Understanding diversity and inclusion in the workplace is critical to success in the modern economy
Diversity and inclusion are complex topics woven into the fabric of society as well as the current workplace environment. Our personal and professional development requires that we engage these issues in order to better understand this context and thrive in the modern marketplace. Amy C. Waninger has risen within the insurance industry as a key voice in helping professionals broaden their perspectives and achieve success in their journey. While some approach with trepidation, Amy helps to cast these subjects in another light, reminding us that failure to engage serves only to limit opportunities. In her book, Network Beyond Bias, she challenges us to, “Invest in people and ideas outside your own norms to create opportunities for yourself and others (p.95)." Her acclaimed book informs as well as inspires with insights that will educate the reader, including personal stories that help to make these topics approachable. We were grateful that Amy took a few moments out of her busy schedule to correspond in this interview.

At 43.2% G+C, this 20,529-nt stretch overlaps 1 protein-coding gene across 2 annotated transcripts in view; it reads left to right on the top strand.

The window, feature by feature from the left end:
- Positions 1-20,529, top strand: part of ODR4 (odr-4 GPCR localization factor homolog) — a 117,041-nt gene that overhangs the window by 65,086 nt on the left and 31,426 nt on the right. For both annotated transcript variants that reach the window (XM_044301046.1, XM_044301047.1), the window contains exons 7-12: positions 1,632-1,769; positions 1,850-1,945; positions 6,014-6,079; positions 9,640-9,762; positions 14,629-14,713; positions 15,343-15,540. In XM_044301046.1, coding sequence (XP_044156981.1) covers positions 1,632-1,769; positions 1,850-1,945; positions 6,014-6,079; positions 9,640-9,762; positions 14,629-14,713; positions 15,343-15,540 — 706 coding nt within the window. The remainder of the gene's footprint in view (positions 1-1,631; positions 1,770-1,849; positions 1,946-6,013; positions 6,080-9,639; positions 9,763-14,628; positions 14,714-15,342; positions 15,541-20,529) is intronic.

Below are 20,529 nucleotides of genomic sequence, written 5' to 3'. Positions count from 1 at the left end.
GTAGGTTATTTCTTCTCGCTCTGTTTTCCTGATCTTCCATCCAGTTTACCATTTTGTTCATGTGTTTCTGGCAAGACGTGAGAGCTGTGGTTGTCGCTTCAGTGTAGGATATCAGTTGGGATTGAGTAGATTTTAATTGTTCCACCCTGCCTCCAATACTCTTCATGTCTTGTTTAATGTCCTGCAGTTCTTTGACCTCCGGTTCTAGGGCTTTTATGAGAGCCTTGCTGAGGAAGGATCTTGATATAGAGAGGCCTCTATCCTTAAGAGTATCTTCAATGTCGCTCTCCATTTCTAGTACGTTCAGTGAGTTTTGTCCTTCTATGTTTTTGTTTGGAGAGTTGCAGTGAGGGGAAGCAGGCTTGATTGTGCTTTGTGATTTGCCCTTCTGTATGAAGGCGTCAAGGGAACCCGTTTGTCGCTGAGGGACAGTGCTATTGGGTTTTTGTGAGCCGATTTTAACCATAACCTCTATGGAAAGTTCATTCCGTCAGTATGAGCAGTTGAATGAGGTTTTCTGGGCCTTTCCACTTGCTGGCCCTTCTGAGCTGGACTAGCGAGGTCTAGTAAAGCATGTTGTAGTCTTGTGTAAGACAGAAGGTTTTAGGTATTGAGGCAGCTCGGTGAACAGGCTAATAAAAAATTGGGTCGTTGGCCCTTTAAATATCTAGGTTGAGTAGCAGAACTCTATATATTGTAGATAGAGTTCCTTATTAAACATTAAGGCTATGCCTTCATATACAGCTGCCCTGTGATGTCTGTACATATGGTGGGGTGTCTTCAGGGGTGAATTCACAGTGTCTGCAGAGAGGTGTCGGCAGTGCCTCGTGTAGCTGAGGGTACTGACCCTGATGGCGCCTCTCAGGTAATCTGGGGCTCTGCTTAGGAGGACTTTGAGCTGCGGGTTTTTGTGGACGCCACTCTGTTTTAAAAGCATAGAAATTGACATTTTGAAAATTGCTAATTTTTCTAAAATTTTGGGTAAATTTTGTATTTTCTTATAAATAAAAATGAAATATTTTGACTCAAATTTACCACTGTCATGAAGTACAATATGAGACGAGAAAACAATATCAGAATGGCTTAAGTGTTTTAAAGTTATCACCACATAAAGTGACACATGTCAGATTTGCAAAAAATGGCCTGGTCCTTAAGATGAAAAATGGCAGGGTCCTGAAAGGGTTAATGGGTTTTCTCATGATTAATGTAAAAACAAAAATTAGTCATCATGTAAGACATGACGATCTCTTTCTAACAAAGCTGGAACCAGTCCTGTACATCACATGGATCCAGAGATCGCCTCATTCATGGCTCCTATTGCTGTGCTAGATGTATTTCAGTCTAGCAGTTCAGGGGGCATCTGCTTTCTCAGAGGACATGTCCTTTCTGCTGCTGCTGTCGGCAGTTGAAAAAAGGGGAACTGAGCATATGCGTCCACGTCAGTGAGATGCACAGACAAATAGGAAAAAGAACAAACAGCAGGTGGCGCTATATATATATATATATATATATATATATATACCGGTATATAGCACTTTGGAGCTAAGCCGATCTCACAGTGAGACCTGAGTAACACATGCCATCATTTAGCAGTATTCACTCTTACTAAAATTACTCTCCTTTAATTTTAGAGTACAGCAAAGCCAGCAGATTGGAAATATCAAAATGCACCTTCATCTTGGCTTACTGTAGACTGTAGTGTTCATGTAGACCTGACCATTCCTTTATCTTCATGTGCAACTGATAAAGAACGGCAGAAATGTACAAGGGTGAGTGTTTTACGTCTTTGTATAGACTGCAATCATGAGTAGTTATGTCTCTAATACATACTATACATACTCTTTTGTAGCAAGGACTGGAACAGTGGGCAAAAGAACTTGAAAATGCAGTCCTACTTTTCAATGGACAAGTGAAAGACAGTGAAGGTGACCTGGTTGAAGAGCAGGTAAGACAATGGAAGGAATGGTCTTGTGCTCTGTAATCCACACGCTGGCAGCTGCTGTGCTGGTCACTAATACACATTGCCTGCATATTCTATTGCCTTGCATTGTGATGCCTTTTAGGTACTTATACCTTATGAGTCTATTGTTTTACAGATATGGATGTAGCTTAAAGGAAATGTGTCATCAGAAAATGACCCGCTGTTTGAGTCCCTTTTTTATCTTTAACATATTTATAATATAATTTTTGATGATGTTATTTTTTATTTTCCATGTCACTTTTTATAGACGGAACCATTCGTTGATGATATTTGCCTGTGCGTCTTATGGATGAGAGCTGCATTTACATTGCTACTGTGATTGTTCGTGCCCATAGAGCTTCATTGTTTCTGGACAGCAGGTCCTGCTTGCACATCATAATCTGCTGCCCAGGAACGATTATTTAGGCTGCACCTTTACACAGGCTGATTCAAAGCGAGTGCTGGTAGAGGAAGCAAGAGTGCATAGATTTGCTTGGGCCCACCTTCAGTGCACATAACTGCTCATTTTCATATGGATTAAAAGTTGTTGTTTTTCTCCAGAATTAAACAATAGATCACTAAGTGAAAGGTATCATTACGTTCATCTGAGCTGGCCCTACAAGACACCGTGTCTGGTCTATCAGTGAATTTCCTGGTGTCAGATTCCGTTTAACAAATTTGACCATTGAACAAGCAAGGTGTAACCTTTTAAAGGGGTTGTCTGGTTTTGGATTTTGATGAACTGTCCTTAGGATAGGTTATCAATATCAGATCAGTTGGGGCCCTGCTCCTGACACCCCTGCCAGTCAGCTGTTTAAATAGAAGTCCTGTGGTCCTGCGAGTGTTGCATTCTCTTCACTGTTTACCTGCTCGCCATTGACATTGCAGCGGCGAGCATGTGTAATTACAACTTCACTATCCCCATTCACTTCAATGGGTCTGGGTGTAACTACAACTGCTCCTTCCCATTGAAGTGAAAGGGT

Do I understand correctly that you background is in software and IT? What brought you into that industry and how far have you gone with it?
My first Bachelor's degree was in Criminal Justice, and I aspired to practice Civil Rights law. Just before graduation, I learned how much law school would cost. Then I learned the meaning of the phrase "pro bono." I decided instead to join the workforce, but I struggled to find a position that offered a path for growth. On the advice of a friend, I went back to school and earned a Bachelor's degree in Computer Science. The industry appealed to me because there was a shortage of software developers at that time, at the height of the Y2K frenzy. There were a number of bubbles and bursts in the years that followed, so I learned how to adapt quickly. I spent the last twelve years in progressive management roles, the most recent decade within the insurance industry. The highest position I have held is a Senior Management role within a Fortune 100 company.
You started Lead at Any Level over a year ago, what was the impetus to get this venture off and running?